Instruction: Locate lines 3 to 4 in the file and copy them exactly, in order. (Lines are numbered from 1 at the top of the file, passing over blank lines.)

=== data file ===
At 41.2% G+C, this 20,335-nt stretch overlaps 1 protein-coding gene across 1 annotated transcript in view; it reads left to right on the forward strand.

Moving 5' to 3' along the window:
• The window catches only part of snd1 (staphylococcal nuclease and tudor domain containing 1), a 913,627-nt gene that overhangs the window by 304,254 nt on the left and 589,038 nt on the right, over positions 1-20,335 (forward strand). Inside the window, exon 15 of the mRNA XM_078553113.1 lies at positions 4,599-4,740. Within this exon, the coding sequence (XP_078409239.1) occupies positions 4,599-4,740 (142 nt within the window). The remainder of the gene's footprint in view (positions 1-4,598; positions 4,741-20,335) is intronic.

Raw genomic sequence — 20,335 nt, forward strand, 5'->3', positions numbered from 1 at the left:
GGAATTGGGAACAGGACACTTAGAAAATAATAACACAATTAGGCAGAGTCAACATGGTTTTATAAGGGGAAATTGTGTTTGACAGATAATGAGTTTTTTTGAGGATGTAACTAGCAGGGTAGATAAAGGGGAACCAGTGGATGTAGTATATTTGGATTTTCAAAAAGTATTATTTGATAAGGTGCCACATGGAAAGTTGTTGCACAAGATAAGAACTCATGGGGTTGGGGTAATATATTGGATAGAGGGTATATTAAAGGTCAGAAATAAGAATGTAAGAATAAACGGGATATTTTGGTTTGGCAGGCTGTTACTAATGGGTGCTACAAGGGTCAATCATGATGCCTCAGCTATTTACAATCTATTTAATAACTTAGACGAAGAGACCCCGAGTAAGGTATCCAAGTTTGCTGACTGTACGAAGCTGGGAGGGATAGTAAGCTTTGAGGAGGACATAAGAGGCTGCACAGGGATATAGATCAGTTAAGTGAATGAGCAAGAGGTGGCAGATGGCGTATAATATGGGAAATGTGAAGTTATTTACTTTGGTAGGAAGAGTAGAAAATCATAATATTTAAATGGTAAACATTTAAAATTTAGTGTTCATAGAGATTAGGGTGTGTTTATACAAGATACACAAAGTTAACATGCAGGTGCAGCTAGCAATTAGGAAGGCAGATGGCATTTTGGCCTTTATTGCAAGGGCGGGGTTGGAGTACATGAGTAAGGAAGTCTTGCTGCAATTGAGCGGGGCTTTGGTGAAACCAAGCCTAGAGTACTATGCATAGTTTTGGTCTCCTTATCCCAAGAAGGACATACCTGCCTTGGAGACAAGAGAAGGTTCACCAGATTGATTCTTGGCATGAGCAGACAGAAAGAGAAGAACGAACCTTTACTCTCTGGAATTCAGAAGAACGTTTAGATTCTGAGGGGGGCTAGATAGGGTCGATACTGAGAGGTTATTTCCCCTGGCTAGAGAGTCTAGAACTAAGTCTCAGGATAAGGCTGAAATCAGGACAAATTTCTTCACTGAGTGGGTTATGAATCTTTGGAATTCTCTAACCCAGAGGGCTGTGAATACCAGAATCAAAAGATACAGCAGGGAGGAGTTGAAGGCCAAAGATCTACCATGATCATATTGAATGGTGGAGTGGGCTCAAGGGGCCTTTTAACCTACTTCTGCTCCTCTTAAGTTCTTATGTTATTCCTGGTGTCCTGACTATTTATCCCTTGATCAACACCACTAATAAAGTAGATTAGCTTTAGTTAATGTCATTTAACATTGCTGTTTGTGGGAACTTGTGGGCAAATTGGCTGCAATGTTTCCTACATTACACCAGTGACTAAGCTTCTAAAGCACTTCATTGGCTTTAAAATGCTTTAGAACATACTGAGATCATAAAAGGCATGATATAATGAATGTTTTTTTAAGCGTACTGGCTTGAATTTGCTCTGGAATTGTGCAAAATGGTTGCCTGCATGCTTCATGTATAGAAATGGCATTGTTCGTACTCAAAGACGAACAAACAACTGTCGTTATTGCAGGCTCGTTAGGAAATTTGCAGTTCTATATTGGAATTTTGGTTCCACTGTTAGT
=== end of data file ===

• The window catches only part of snd1 (staphylococcal nuclease and tudor domain containing 1), a 913,627-nt gene that overhangs the window by 304,254 nt on the left and 589,038 nt on the right, over positions 1-20,335 (forward strand). Inside the window, exon 15 of the mRNA XM_078553113.1 lies at positions 4,599-4,740. Within this exon, the coding sequence (XP_078409239.1) occupies positions 4,599-4,740 (142 nt within the window). The remainder of the gene's footprint in view (positions 1-4,598; positions 4,741-20,335) is intronic.

Raw genomic sequence — 20,335 nt, forward strand, 5'->3', positions numbered from 1 at the left: